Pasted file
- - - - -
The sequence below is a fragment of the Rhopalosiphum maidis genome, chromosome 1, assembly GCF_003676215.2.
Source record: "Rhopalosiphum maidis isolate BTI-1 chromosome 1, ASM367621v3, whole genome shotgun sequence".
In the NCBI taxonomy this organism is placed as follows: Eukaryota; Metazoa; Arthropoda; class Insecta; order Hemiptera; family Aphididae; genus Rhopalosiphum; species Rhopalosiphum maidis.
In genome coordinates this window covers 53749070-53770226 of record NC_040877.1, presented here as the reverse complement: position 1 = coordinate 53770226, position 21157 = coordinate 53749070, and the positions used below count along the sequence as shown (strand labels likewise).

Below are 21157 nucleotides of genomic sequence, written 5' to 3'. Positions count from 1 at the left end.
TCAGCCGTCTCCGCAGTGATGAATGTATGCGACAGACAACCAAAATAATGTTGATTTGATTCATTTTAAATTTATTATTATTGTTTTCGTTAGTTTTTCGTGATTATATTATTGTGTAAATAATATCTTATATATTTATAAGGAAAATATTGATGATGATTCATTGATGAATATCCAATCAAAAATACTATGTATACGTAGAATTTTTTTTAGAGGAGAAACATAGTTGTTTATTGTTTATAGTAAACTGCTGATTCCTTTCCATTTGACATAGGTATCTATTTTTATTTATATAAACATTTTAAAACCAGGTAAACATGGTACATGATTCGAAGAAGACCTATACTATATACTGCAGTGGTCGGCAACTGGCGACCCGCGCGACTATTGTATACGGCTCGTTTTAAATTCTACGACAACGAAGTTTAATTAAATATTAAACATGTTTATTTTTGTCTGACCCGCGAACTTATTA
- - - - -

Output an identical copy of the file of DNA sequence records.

The sequence below is a fragment of the Rhopalosiphum maidis genome, chromosome 1, assembly GCF_003676215.2.
Source record: "Rhopalosiphum maidis isolate BTI-1 chromosome 1, ASM367621v3, whole genome shotgun sequence".
In the NCBI taxonomy this organism is placed as follows: Eukaryota; Metazoa; Arthropoda; class Insecta; order Hemiptera; family Aphididae; genus Rhopalosiphum; species Rhopalosiphum maidis.
In genome coordinates this window covers 53749070-53770226 of record NC_040877.1, presented here as the reverse complement: position 1 = coordinate 53770226, position 21157 = coordinate 53749070, and the positions used below count along the sequence as shown (strand labels likewise).

Below are 21157 nucleotides of genomic sequence, written 5' to 3'. Positions count from 1 at the left end.
TCAGCCGTCTCCGCAGTGATGAATGTATGCGACAGACAACCAAAATAATGTTGATTTGATTCATTTTAAATTTATTATTATTGTTTTCGTTAGTTTTTCGTGATTATATTATTGTGTAAATAATATCTTATATATTTATAAGGAAAATATTGATGATGATTCATTGATGAATATCCAATCAAAAATACTATGTATACGTAGAATTTTTTTTAGAGGAGAAACATAGTTGTTTATTGTTTATAGTAAACTGCTGATTCCTTTCCATTTGACATAGGTATCTATTTTTATTTATATAAACATTTTAAAACCAGGTAAACATGGTACATGATTCGAAGAAGACCTATACTATATACTGCAGTGGTCGGCAACTGGCGACCCGCGCGACTATTGTATACGGCTCGTTTTAAATTCTACGACAACGAAGTTTAATTAAATATTAAACATGTTTATTTTTGTCTGACCCGCGAACTTATTA